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See and Experience

Affordable Japan

Travel Tips

Knowing Tokyo through Walking

A big city Tokyo can be experienced and seen within as short a time as 3 hours if you follow the model course introduced below. In addition, as this is a walking course, it is always free of charge!

In the middle of Tokyo, the Imperial Palace is located with a peripheral road that is a little over 5 km in length. Even with detours, it would not be any longer than 7 km, enabling you to enjoy a very pleasant walk. In the Palace Garden, you will see various historic spots associated with the Edo Castle, and deep greens make you forget you are in the midst of a city. The Palace is surrounded by a moat of rich water. You will be amazed at the spaciousness and cleanliness of Higashi Gyoen (East Park) and Kitanomaru-koen Park. Both are open to the public and admission is free. It usually takes well over an hour to walk through Higashi Gyoen, but the quiet and beauty makes it well worth doing.

The tour starts with the Nijubashi Bridge, which is the symbol of the Imperial Palace. Walking counter-clockwise facing the bridge in front, you will reach Kasumigaseki, an administrative district, and the National Diet Building, which is the center of politics. Next, you will pass exclusive residential areas including Koji-machi and Ban-cho, followed by Chidori-ga-fuchi (Northwest of the Imperial Palace), onwards to the National Museum of Art. After going down the slope of Kudan, you encounter the lively town of Kanda. The office town of Marunouchi follows the crowded town of Kanda, and this completes a round trip tour of central Tokyo that has offered various scenes. Joggers and walkers also love the peripheral road of the Imperial Palace. With its seasonal flowers, Tokyo Tower, skyscrapers and historic building, you will certainly have interesting experiences as well.

Between the 35th and 36th floor, the highest point of the Marunouchi Building, called "Marubiru", is an atrium. Admission is free and it is only 10-minute walk from the Palace. The diversity of Tokyo can be felt, with the skyscrapers of Shiodome area visible on the left along with the Rainbow Bridge, and the Imperial Palace visible on the right. The night view is gorgeous from the observation room of the Metropolitan Government Building located in Shinjuku. It is open until 23:00 to view the city from a height of 202 m, and admission is also free. In winter, closely observed, Mt. Fuji can be often seen, giving a magnificent outlook. Another popular observation room, also free of charge, is that of the Bunkyo Civic Center (105 m, 25th floor). It is kept dark in the room and has inclined windows to prohibit reflections that could impair the otherwise clear night views.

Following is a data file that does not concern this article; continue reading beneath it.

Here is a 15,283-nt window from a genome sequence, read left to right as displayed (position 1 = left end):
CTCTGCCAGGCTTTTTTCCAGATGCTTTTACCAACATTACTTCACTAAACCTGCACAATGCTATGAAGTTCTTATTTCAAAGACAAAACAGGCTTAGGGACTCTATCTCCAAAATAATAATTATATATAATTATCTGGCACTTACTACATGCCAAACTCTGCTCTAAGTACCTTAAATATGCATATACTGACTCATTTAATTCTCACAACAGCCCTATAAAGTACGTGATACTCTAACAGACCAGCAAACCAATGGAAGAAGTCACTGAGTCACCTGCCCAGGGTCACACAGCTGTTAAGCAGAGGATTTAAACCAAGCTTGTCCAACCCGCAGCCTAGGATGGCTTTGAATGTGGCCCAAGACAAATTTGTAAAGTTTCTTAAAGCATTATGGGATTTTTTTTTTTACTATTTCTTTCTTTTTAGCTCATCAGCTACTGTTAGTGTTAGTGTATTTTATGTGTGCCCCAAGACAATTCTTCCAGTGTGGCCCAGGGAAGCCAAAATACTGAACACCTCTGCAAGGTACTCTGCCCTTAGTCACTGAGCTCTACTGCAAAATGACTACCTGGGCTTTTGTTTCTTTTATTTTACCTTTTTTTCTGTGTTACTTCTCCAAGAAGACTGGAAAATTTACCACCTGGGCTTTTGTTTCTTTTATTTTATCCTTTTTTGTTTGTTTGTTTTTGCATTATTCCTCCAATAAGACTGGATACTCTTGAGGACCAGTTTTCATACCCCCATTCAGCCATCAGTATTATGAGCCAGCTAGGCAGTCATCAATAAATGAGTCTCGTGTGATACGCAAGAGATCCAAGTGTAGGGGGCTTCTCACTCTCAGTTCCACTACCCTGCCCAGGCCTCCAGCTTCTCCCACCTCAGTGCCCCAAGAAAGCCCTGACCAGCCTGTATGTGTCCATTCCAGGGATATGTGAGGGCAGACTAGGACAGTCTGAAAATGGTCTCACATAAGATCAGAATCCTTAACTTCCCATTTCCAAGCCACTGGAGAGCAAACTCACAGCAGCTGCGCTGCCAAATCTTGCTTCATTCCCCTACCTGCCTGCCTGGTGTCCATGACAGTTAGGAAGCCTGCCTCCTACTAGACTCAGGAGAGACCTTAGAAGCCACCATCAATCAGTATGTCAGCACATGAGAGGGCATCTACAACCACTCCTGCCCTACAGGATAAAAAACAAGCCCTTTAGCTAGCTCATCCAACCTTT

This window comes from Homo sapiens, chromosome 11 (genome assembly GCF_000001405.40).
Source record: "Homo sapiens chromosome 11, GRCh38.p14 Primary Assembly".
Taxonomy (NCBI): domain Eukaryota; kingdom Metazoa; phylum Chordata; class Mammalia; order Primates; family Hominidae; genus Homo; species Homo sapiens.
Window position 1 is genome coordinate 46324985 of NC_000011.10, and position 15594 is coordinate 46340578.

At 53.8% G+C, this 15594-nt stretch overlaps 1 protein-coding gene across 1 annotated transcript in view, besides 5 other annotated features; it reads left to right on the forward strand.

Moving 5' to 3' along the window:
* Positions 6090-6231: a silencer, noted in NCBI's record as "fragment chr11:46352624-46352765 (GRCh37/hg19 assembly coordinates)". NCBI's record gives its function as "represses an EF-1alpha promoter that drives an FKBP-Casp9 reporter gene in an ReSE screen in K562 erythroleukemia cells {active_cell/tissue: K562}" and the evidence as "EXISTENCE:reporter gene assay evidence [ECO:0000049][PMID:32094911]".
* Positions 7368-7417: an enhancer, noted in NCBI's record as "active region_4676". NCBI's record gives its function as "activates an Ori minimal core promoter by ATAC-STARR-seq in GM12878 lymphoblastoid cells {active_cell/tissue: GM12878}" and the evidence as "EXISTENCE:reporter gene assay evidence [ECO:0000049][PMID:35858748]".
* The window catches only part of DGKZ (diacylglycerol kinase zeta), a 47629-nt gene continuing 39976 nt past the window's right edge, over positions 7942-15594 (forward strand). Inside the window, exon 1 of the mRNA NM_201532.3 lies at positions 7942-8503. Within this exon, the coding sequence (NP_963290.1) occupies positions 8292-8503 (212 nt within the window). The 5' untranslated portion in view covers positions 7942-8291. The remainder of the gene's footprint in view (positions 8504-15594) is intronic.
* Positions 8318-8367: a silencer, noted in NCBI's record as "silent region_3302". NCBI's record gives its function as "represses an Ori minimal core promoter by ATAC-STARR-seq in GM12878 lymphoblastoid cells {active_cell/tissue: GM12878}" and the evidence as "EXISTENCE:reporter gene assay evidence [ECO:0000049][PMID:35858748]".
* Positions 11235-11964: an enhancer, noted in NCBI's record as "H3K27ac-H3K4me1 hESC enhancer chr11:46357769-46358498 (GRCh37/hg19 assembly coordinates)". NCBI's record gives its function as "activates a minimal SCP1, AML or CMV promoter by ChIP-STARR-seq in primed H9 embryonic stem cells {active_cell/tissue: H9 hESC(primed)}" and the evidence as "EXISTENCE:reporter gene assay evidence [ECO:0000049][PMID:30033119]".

Many Shrines and Temples in Kyoto Require No Admission Fees

In Kyoto, shrines and temples should be visited to enjoy the town's long history. Most shrines do not require admission fees, like the Kitano-tenman-gu Shrine, and it is also free to enter Maruyama-koen Park, where the Yasaka-jinja Shrine is located. Okazaki-koen Park, close to the Heian-jingu Shrine, as well as Higashi Hongan-ji, Nishi Hongan-ji, Tou-ji and Nanzen-ji Temples are also free of charge.

To experience the "Kitchen of Kyoto," a stroll in the Nishiki-ichiba Market is recommended. Although called "market," it is more like a shopping mall, where you can buy anything from seafood sold for Ryokans or restaurants, to grocery items for ordinary consumers at reasonable prices. One can also dine here in many varying restaurants. Visitors can choose to snack on ageboten (fried fish rolls) on the street or dine in shops or restaurants at relatively low prices. Dining at restaurants or shops allows visitors to partake of attractive Japanese cuisine and enjoy the atmosphere. Many shops and restaurants give discounts right before they close each day.

Experiencing Japan

Kabuki, Bunraku and Noh are the traditional entertainments designated as the world's intangible cultural assets. Tickets for these traditional Japanese plays cost approximately 10,000 yen, and are often difficult to obtain. However, the Kabuki-za Theater in Tokyo offers a single-show system called "Makumi." The audience that views a single program saves money as it costs only around 1,000 yen to see one act at non-reserved seats on the 4th floor. Tickets such as these are sold before programs start at the theater's counter. The Traditional Performing Arts Information Centre of the National Theatre of Japan exhibits some visualized materials, including dioramas that demonstrate the world of Kabuki. These exhibits are free of charge.